People now know that they cannot consume endlessly, world’s resources are limited, and problems like climate change and pollution are affecting our lives. “These people are aware of the ecological, societal, and financial impact of their actions, and who want to connect to one another,” says Sarah Horowitz, the founder of Freelancers Union, and calls them “360° People.” Millions who hit the streets in Occupy movements around the world were chanting not only for financial demands, but also for the social and ecological needs of the world they are going to hand down to the next generations. 

The New Role of Design

While technology is changing our lives in such a great extent, design is not as agile in helping technology penetrate human life. As a matter of fact, according to the Cincinatti-based research firm Acupoll, the failure rate of technology startups is 95% on the product level. Similarly, according to a research by Shikhar Ghosh from Harvard Business School, 3 out of 4 technology startups fail to return investments. Although there are many parameters about investment success, the biggest factor of this failure is technology entrepreneurs’ lack of understanding for human needs.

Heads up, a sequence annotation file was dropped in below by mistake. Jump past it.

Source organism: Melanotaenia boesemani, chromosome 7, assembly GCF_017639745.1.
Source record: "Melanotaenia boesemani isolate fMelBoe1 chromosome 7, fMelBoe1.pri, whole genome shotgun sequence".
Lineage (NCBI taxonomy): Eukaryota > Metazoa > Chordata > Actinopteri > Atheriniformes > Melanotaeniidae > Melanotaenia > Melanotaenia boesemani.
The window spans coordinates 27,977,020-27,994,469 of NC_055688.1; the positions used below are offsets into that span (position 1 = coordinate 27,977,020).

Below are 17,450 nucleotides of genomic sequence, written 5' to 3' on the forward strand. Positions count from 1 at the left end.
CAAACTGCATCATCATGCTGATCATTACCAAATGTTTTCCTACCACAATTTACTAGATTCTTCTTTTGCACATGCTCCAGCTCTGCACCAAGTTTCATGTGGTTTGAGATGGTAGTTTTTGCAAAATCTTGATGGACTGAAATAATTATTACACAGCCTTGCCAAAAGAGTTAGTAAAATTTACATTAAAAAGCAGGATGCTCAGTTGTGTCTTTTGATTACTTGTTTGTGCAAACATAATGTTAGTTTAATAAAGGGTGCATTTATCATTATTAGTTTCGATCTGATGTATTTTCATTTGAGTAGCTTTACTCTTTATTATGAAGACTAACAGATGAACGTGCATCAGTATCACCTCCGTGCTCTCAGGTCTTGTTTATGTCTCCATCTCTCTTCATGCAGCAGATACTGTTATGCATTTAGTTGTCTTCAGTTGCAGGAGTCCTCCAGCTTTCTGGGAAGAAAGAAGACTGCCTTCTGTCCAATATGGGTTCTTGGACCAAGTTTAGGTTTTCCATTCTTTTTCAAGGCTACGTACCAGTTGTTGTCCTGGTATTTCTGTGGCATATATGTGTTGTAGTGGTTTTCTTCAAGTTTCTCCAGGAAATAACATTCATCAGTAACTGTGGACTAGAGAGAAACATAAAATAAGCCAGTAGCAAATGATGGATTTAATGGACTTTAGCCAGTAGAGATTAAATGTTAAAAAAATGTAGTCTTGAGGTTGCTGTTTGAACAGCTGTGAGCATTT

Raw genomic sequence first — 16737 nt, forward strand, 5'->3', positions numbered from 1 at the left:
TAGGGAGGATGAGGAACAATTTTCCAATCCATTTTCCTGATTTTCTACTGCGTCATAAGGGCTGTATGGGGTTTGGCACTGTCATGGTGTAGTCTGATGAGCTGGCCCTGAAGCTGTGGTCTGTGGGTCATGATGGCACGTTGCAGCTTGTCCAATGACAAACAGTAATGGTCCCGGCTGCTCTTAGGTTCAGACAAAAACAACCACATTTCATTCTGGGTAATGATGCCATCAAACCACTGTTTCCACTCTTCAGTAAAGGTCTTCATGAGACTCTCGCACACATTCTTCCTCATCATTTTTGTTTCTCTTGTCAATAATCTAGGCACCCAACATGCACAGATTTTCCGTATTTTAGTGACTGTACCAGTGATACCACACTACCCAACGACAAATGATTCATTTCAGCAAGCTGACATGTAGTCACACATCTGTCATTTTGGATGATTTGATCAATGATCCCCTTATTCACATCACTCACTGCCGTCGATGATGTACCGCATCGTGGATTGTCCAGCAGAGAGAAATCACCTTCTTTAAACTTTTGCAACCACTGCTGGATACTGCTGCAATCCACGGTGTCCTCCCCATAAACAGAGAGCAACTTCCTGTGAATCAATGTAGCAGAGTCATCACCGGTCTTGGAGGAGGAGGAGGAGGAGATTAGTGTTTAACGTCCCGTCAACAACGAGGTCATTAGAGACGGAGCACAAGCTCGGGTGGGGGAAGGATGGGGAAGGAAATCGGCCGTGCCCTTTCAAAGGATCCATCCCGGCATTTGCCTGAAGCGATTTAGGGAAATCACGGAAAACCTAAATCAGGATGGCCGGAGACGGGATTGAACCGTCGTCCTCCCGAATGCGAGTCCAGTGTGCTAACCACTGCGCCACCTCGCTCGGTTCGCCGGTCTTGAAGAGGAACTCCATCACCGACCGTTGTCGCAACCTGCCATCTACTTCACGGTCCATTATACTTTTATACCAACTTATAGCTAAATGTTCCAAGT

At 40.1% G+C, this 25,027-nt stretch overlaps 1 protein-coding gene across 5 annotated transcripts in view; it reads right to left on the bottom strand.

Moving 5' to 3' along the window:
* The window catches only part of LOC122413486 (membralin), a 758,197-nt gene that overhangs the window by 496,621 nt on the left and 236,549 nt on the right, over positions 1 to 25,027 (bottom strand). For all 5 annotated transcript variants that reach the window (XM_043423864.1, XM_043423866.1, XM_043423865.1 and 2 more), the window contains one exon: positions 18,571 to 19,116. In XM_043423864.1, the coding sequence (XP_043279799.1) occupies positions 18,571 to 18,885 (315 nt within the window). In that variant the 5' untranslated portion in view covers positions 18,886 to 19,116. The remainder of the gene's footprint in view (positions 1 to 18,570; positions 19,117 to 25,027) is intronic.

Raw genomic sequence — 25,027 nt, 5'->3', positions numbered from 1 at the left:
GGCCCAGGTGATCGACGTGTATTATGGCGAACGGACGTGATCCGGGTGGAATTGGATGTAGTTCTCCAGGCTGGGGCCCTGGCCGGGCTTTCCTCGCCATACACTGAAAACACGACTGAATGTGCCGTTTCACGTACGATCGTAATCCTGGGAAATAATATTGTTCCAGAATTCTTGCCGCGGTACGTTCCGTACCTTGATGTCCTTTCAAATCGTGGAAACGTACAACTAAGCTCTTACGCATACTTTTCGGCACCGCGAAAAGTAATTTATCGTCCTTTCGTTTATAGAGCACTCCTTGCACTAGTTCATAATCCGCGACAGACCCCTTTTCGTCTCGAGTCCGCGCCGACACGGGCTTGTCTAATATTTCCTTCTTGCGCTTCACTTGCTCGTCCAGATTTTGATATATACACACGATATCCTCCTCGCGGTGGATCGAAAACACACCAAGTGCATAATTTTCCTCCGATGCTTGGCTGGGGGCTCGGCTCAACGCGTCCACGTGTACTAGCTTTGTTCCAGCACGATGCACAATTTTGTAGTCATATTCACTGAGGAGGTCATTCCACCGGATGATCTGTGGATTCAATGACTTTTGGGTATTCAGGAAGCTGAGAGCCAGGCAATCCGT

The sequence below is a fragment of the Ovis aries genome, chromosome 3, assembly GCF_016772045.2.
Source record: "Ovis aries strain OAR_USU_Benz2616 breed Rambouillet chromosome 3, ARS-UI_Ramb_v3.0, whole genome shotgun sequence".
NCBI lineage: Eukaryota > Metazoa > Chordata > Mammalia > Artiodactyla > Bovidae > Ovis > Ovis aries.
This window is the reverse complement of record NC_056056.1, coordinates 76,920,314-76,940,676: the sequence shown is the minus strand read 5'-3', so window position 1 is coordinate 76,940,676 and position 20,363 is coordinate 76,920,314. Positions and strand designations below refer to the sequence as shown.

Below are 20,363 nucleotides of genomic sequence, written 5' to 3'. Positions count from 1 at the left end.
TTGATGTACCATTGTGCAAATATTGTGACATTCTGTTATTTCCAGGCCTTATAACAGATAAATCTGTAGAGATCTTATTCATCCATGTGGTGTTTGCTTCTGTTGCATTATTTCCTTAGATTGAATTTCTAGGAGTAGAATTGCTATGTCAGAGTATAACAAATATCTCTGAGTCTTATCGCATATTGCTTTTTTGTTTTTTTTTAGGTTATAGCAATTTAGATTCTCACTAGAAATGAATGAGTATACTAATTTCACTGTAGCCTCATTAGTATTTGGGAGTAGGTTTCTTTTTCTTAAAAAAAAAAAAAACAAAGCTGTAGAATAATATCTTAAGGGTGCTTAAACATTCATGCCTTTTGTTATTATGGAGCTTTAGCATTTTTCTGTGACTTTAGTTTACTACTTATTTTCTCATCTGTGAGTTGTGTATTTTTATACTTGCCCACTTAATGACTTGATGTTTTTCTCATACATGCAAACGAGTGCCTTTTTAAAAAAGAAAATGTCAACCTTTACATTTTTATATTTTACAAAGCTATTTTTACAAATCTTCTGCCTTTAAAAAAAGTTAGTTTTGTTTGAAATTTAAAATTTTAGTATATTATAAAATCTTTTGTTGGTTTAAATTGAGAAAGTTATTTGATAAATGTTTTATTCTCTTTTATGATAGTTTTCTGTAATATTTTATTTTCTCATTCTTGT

The design world is not entirely aware of being able to present design as a human-centered tool for solving complex problems as well as the needs to use it as such. More importantly, there is no such designers trained for this.